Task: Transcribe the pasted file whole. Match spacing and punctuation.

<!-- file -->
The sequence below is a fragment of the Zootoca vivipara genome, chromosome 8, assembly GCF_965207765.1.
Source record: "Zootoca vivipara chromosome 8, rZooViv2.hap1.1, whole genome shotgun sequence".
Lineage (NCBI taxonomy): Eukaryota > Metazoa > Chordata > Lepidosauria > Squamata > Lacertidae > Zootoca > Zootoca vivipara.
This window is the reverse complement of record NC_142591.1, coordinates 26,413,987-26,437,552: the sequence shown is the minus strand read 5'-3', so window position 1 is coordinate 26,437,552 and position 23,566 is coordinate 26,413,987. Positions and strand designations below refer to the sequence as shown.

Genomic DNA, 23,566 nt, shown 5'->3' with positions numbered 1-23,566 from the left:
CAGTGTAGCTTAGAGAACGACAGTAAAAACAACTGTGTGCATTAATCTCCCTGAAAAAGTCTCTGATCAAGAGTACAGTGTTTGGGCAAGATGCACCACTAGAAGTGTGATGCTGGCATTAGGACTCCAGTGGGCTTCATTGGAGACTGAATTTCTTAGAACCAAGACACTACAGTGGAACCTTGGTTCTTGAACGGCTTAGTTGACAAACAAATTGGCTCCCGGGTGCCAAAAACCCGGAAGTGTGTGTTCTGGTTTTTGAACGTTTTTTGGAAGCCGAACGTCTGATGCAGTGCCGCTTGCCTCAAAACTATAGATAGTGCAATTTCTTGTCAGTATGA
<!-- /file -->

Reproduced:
The sequence below is a fragment of the Zootoca vivipara genome, chromosome 8, assembly GCF_965207765.1.
Source record: "Zootoca vivipara chromosome 8, rZooViv2.hap1.1, whole genome shotgun sequence".
Lineage (NCBI taxonomy): Eukaryota > Metazoa > Chordata > Lepidosauria > Squamata > Lacertidae > Zootoca > Zootoca vivipara.
This window is the reverse complement of record NC_142591.1, coordinates 26,413,987-26,437,552: the sequence shown is the minus strand read 5'-3', so window position 1 is coordinate 26,437,552 and position 23,566 is coordinate 26,413,987. Positions and strand designations below refer to the sequence as shown.

Genomic DNA, 23,566 nt, shown 5'->3' with positions numbered 1-23,566 from the left:
CAGTGTAGCTTAGAGAACGACAGTAAAAACAACTGTGTGCATTAATCTCCCTGAAAAAGTCTCTGATCAAGAGTACAGTGTTTGGGCAAGATGCACCACTAGAAGTGTGATGCTGGCATTAGGACTCCAGTGGGCTTCATTGGAGACTGAATTTCTTAGAACCAAGACACTACAGTGGAACCTTGGTTCTTGAACGGCTTAGTTGACAAACAAATTGGCTCCCGGGTGCCAAAAACCCGGAAGTGTGTGTTCTGGTTTTTGAACGTTTTTTGGAAGCCGAACGTCTGATGCAGTGCCGCTTGCCTCAAAACTATAGATAGTGCAATTTCTTGTCAGTATGA